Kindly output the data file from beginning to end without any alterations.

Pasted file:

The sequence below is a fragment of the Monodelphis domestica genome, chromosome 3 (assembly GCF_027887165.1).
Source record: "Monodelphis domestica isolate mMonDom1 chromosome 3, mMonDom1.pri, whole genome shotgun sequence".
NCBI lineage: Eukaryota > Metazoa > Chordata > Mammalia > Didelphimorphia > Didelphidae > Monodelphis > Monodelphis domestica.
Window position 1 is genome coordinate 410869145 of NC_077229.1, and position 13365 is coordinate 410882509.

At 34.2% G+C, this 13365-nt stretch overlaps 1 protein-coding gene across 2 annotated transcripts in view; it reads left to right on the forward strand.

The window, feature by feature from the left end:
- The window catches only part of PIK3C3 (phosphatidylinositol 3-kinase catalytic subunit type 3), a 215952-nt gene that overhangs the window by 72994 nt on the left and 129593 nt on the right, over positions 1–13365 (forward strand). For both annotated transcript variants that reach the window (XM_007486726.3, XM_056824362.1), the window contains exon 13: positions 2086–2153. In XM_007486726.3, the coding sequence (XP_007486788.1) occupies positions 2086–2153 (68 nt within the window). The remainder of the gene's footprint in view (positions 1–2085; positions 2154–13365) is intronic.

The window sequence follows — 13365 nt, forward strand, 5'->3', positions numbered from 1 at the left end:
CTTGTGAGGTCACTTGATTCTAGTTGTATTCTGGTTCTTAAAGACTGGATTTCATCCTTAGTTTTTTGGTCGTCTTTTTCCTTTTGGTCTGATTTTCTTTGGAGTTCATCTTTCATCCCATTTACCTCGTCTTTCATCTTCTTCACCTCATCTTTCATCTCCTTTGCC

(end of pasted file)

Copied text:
The sequence below is a fragment of the Monodelphis domestica genome, chromosome 3 (assembly GCF_027887165.1).
Source record: "Monodelphis domestica isolate mMonDom1 chromosome 3, mMonDom1.pri, whole genome shotgun sequence".
NCBI lineage: Eukaryota > Metazoa > Chordata > Mammalia > Didelphimorphia > Didelphidae > Monodelphis > Monodelphis domestica.
Window position 1 is genome coordinate 410869145 of NC_077229.1, and position 13365 is coordinate 410882509.

At 34.2% G+C, this 13365-nt stretch overlaps 1 protein-coding gene across 2 annotated transcripts in view; it reads left to right on the forward strand.

The window, feature by feature from the left end:
- The window catches only part of PIK3C3 (phosphatidylinositol 3-kinase catalytic subunit type 3), a 215952-nt gene that overhangs the window by 72994 nt on the left and 129593 nt on the right, over positions 1–13365 (forward strand). For both annotated transcript variants that reach the window (XM_007486726.3, XM_056824362.1), the window contains exon 13: positions 2086–2153. In XM_007486726.3, the coding sequence (XP_007486788.1) occupies positions 2086–2153 (68 nt within the window). The remainder of the gene's footprint in view (positions 1–2085; positions 2154–13365) is intronic.

The window sequence follows — 13365 nt, forward strand, 5'->3', positions numbered from 1 at the left end:
CTTGTGAGGTCACTTGATTCTAGTTGTATTCTGGTTCTTAAAGACTGGATTTCATCCTTAGTTTTTTGGTCGTCTTTTTCCTTTTGGTCTGATTTTCTTTGGAGTTCATCTTTCATCCCATTTACCTCGTCTTTCATCTTCTTCACCTCATCTTTCATCTCCTTTGCC